Admittedly, I ran a mobile voice search Sunday morning asking Google: "What time does the Super Bowl start?" The question on google.com through its Knowledge Graph technology directs you to an instant answer in the results rather than requiring a series of clicks through embedded links leading deep within a Web site. Ask the same question Monday and get the Ravens and 49ers scores.
To take advantage of mobile, search engines and app developers must allow those searching for information to accomplish a quick task. I'm with my laptop most of the day searching the Web or writing articles for MediaPost, but when it comes to asking a specific question I grab my iPhone, launch the Google voice search app and speak the query. That's the future of search: mobile queries providing click-to-call options, directions and direct links to Web sites.
During the Super Bowl, 91% of viewers used their mobile devices during the commercials -- most responding to the ads -- but only 35% reported completing a follow-up action on their phones after an ad aired, according to data from the Mobile Marketing Association and mobile ad company SessionM.
The finding, which come from a study series that SessionM and the Mobile Marketing Association (MMA) will jointly release called mPulse or Mobile Pulse, suggests that brands are not capturing consumer demand. While the majority of respondents did not take action on their mobile devices based on a commercial during the Super Bowl, they would like to do so. Most of the TV commercials did not present a clear call to action.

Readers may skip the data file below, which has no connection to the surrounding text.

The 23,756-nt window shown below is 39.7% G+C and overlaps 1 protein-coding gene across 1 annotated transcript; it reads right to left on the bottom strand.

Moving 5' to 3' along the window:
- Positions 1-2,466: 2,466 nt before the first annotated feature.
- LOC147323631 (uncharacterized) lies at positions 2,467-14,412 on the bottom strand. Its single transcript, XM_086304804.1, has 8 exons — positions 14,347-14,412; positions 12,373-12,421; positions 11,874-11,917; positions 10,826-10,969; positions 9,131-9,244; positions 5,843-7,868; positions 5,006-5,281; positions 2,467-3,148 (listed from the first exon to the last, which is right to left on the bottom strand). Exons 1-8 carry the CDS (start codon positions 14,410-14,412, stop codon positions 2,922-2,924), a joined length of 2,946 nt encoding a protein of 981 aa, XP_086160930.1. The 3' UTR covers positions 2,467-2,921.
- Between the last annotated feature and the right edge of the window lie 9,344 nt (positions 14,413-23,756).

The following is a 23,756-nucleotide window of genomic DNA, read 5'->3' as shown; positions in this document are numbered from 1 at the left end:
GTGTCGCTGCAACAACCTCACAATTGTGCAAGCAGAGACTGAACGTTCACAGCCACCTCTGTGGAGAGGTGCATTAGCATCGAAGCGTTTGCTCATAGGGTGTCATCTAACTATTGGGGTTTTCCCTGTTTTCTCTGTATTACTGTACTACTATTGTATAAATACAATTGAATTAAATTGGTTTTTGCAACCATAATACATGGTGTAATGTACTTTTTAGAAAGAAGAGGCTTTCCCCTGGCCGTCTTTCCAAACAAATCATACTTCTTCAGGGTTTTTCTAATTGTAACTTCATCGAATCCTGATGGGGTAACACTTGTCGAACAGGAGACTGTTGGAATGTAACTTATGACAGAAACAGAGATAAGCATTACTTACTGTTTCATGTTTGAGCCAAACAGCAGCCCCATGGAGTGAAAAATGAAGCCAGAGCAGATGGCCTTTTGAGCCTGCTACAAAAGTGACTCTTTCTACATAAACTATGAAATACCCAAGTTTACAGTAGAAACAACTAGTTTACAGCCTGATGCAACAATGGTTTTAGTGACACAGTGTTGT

Some 21% admit they would like to see more commercials inviting them to do something on their mobile device and rewarded them with something, such as content or coupons.
The Oreo Cookie ad clearly drove consumers online, where marketers for the brand took advantage of the blackout during the game, tweeting on Twitter "Power out? No Problem. You can still dunk in the dark." The post tweeted 15,171 times as of Monday and was favored by 5,360.
The stats also support Nielsen's findings released in 2012, linking social and mobile to television. They suggest 41% of tablet owners and 38% of smartphone users use mobile devices when watching television.
It's become clear that mobile search continues to become the future in determining intent, where consumers want to carry through a task. Although mobile search was once considered a nerdy task, Orbitz VP of Mobile Chris Brown told HuffPost that in December more than one-fourth of its hotels were booked through a mobile device. Reaching for the phone to search for something continues to be so much easier than searching by traditional means.